Positioning Your Shopping Centre’s Food & Hospitality For The Future
Mall Developer’s Recipe For Success – The Key Ingredients? FOOD, HOSPITALITY, ENTERTAINMENT & BEAUTIFUL SPACES!
Shopping Centres are Living Centres, around the world. As Shopping centres are changing rapidly, food and hospitality is central to the business case, physical environments are crucial in creating the Centre’s Point of Difference (P.O.D.).
In this two-part blog, I will share with you, insights into what malls, shopping centres and retail precincts around the world are planning for the future; so that they remain relevant and maximise market share. In this Blog (part one) I speak of how “today’s lifestyle destinations are capturing the customer’s attention by offering beautiful spaces to eat, drink, socialise, relax and spend”. In addition to the beautifully designed and styled physical mall environments, there is the ‘Business of Food’.
Developers now view the “experiential categories” as central to the success of malls, lifestyle destinations and mixed-use development assets. These destinations are differentiated by offering excellent food and hospitality, outstanding customer service, state of the art digital marketing combined with entertainment, leisure, tourism and wellbeing experiences. MAT sales growth reflects their dedicated focus on food with successful food court sales comfortably reaching $31,000 per m2.
Developers and asset managers continually recognise how food, hospitality and entertainment define a project’s positioning statement and enable it to capture market share. Chadstone is a prime example of how food has revived the centre’s appeal beyond being the fashion capital towards being the food capital with annual sales reported in June 2018 exceeding two-billion dollars. This positive impact is replicated around the globe where sales are growing in all prepared food categories.
The table above shows that the move towards increased F&B in malls is justified by worldwide trends in consumer spending. Prior to the GFC, most countries saw per capita growth in overall household spending grow at a faster pace than spending on Food Catering. In the time since, the strength of the Food and Beverage sector has become apparent.
In the UK, growth in per capita total household spending fell from an average of 3.8% from 2000 to 2006 to 2.4% over the last 11 years. While per capita F&B spending also saw a decline in growth rates, the decline was less severe and growth in F&B now outpaces the rest of consumer spending. As a consequence, British Land has announced plans to increase the amount of floorspace devoted to F&B to 16% of total GLA.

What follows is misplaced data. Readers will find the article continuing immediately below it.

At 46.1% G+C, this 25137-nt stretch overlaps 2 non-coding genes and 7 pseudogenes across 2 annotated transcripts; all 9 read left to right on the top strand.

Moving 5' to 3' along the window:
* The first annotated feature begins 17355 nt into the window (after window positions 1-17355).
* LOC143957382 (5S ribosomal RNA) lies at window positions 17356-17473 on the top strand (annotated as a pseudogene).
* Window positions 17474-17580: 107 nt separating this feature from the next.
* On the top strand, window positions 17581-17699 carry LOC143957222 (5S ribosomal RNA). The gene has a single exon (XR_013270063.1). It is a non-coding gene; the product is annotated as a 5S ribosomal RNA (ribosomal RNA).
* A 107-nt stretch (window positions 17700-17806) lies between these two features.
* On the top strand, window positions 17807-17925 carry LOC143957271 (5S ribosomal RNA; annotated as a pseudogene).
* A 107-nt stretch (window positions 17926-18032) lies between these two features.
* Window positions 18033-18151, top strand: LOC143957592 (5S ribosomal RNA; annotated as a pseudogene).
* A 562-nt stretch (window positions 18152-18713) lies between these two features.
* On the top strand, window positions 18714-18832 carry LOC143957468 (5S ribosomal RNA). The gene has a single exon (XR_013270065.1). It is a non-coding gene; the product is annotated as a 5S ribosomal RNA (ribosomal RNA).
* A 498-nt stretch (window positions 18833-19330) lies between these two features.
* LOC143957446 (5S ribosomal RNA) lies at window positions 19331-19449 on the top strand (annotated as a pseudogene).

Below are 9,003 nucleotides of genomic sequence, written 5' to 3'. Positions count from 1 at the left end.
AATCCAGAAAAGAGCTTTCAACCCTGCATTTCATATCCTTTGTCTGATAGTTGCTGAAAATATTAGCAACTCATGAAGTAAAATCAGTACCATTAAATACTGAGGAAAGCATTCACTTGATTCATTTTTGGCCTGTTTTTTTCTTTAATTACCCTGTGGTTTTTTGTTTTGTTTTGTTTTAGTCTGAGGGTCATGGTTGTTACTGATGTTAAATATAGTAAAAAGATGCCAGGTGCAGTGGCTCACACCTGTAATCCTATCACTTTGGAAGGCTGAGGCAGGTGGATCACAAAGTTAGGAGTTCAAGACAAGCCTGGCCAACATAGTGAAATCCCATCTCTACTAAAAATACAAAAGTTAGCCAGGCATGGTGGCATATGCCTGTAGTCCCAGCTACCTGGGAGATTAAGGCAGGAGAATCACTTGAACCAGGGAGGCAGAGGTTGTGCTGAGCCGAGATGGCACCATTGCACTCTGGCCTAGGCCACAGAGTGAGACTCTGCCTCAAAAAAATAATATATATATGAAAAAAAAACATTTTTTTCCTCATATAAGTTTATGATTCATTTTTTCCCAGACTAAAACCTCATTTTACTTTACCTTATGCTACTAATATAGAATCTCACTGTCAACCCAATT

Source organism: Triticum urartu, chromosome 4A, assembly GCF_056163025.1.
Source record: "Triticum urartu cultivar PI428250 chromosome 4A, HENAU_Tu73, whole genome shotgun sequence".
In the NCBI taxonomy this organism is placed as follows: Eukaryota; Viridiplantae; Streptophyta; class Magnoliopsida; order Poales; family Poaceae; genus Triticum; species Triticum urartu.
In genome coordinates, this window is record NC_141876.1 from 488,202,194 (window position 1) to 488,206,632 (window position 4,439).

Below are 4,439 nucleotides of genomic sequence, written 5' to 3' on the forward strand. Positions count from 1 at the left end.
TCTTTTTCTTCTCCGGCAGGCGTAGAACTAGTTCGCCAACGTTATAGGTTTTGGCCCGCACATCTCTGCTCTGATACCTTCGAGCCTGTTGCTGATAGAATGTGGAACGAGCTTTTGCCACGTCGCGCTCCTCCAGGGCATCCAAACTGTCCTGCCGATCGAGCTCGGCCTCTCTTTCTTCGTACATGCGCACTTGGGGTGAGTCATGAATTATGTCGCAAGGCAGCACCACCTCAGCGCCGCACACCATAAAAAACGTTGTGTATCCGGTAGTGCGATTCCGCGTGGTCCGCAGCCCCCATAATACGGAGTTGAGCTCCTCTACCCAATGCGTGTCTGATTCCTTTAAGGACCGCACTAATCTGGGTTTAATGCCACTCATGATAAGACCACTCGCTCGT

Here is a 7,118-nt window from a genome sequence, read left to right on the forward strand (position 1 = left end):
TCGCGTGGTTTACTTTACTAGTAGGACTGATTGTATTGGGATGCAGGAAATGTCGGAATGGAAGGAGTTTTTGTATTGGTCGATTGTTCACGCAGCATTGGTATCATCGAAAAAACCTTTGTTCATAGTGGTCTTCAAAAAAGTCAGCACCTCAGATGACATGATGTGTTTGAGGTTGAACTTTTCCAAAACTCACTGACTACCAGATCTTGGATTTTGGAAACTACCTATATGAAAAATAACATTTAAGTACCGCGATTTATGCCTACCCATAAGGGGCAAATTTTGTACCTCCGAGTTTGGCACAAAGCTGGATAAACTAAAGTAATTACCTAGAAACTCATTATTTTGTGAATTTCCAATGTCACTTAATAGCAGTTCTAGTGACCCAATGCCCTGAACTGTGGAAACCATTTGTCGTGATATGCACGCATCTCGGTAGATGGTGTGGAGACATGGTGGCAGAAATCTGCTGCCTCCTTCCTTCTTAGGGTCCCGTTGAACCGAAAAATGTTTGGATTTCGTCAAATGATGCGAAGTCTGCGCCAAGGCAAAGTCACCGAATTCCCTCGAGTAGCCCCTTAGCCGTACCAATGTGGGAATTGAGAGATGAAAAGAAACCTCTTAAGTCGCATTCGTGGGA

In Australia, growth in F&B spending has defied, somewhat, the global trends, remaining just below the growth trends of overall household spending. However, the largest Australian malls traditionally had only allotted about 3% of their total GLA to Food and Beverage tenants. This is well below international benchmarks. The growth in F&B at Australian malls reflects the continued strength of the sector as well as a large degree of catch-up with the rest of the world.
Modern malls are the complete expression of the new reality that hospitality and entertainment are the new retail. Malls are now so much more than product-focused, commoditised retail. The leading malls focus not just on food, but on hospitality. Take Hudson Yards, New York where design, choice of cuisine (from comfort food to aspirational dining) and intelligent use of space and light combine to create spaces within the development that inspire people to congregate and enjoy. As a result, they stay longer and spend more.
The Grove in Los Angeles is another location that combines equal quantities of retail, food, entertainment as well as a fresh food market to add to the experiences available to users. Moving south down the globe, Bogota’s Parque la Colina is home to SOCIAL, the mall’s smart casual dining collective which provides a safe, affordable, temperature-controlled dining and socialising experience in a country that has not previously been renowned for mall dining. Parque la Colina opened in early 2018 and is owned by the Parco Arque Arauco Group who focus on maximising food and hospitality in all its Parque Arauco Malls throughout Santiago, Chile.
As part of this emphasis on eating out and hospitality, malls are at the forefront of “Gourmet Democratisation”: where luxury food concepts, brands and cuisines become more attainable to the mass market. This is the case when it comes to Eataly at Century City, Los Angeles. The opening of Eataly in May 2018 has hallmarked a new era of gold standard modern food and hospitality in malls. A key concept within Eataly is Terra - an Italian wood-grill rooftop restaurant with direct access to the space via the Centre’s carpark highlighting the value of the food precinct to the centre.
In our Next blog (part two), join us as we discuss the need to develop the food and hospitality within our shopping centres and mixed-use developments, to cater to the needs of our growing cities, the spend potential of millennials and how food is a crucial anchor for many shopping centres.
Further examples of successful Food and hospitality precincts include:
Westfield Carousel Perth
Westfiled Whitford, Perth
Beverly Centre, LA
Al Maryah Central in Abu Dhabi (A Future Food Project)
TRX in Kuala Lumpur (A Future Food Project)
Starfield Goyang & Hanam in Seoul (Both Future Food Projects)
Cover image: Parque La Colina, Columbia